Eurekahedge 50 Index: Frequently Asked Questions







Frequently Asked Questions

What is the total AUM of the index?

At time of determination of the 2015 index constituents, the aggregate assets of the funds in the index were approximately US$100 billion.

What is the breakdown of regional mandates by assets and numbers of funds?

Breakdown by region of investment



What is the breakdown of strategies by assets and numbers of funds?

Breakdown by investment strategy



If there are 50 funds at the beginning of the year, and the index is rebalanced only once a year, what happens when a fund dies or stops reporting midway through the year?

Once a constituent fund is determined to be dead or in liquidation mode, or if it has decided to stop reporting its pertinent data, the Index Committee shall determine the need for a replacement fund in the index, taking into account the adequacy of representation of strategies at the time, among other factors. The Committee may choose not to replace an outgoing fund if the number of remaining constituents is 47 and above.

Why do you include funds that have a redemption frequency greater than 2 months?

Based on our internal research, such funds seem to have an edge over other funds. Such terms allow the manager to focus more on achieving the investment objectives without being distracted by frequent flow requirements.

If only 1 fund is included per company based on risk adjusted returns, what is the time period used to calculate the risk adjusted returns (e.g. Sharpe Ratio)?

All statistics are computed using trailing 24 month data.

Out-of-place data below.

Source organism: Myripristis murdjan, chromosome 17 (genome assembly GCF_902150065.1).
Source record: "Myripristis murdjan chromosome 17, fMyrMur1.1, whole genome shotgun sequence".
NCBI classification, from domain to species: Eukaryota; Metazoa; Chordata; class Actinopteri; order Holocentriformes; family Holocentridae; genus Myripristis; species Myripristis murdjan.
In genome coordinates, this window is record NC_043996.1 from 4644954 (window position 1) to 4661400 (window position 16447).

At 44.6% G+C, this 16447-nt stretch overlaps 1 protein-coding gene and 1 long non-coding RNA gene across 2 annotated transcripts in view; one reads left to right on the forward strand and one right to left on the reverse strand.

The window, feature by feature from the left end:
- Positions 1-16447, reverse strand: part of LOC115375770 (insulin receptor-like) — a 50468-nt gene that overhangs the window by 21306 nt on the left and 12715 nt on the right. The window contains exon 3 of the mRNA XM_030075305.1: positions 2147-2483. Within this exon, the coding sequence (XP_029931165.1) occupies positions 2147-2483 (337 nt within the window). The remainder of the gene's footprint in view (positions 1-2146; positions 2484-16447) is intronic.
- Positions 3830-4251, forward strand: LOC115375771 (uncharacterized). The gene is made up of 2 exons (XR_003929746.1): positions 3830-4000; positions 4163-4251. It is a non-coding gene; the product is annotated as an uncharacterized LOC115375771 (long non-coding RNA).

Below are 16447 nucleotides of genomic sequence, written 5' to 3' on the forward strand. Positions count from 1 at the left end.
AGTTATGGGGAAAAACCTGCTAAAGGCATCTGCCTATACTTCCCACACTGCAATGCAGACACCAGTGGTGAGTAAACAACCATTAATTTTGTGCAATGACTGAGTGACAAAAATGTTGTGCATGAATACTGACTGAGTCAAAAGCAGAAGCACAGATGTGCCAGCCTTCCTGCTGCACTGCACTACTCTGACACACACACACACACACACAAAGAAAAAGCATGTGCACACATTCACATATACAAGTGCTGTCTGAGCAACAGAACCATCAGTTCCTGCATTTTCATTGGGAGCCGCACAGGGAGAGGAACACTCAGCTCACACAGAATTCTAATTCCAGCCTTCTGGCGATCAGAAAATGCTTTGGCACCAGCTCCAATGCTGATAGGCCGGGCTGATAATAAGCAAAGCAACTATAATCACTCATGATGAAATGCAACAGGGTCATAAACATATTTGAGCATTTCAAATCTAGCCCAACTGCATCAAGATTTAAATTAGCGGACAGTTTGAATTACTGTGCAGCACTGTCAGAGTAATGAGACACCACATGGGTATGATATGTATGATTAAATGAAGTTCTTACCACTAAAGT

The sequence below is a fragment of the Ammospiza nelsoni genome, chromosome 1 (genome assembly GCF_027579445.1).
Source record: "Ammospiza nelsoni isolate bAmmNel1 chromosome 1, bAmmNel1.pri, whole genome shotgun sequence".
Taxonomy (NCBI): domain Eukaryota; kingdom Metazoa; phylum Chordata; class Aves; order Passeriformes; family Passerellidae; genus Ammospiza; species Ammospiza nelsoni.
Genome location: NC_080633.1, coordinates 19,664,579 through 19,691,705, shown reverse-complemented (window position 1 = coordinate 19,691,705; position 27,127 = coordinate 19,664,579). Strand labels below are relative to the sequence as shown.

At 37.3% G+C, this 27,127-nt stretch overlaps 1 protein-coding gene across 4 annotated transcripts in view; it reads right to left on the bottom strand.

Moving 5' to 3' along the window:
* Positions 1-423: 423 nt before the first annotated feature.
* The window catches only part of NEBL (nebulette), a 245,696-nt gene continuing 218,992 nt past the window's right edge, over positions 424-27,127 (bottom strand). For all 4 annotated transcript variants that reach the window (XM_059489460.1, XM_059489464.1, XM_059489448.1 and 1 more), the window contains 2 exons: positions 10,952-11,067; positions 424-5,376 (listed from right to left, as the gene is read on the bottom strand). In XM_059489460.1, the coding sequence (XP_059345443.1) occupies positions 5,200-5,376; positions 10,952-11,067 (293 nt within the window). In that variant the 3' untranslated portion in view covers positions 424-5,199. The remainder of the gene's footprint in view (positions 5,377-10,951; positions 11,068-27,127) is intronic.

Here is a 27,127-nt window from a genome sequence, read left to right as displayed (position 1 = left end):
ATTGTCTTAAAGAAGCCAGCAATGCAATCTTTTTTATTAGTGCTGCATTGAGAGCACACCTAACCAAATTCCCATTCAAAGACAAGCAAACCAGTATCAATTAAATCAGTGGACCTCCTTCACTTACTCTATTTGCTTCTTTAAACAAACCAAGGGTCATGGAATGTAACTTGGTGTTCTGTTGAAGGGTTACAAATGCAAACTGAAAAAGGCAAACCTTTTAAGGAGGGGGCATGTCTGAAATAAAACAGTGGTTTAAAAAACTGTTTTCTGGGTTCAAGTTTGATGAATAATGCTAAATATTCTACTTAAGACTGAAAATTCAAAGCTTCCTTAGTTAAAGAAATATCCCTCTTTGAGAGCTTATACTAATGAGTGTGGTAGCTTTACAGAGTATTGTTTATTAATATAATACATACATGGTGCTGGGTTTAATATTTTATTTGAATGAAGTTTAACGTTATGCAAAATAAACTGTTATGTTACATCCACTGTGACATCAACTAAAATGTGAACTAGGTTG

What is the criteria and selection process to determine how a fund is selected for inclusion in the Eurekahedge 50, and is performance taken into consideration?

This index starts with the 50 largest funds in the universe. For each management company with more than one fund, the index will select the fund with the better risk-adjusted performance and eliminate the other candidates. This process runs through several iterations bringing in the next largest funds until the index has 50 funds from 50 management companies. As a final step, we ensure that no strategy category is overly represented in the index.

With this selection process, the index has 50 of the largest and ‘sharpest’ funds. It is not an index of the 50 largest funds, nor is it an index of 50 funds with the best risk-adjusted performance. Performance in itself is not an input into the selection process, although the index has exhibited consistent outperformance compared to the overall hedge fund universe in historical simulations.

Why does size matter? Funds tend to become large as a result of their successful performance and the pedigree of their managers. Large funds have substantial resources and access to the best insights in the market, which could be helpful for navigating around turning points in market cycles. Large funds also tend to be better diversified which can be particularly helpful during stressful periods. These funds tend to have better downside protection, smaller drawdowns and shorter recovery periods compared with their smaller counterparts.

Combined with risk-adjusted performance considerations, the Index has a pool of funds from a diversified set of hedge fund management companies, which have been both successful in generating returns and efficient in risk allocation. This, hypothetically, could serve as an institutional portfolio of funds.

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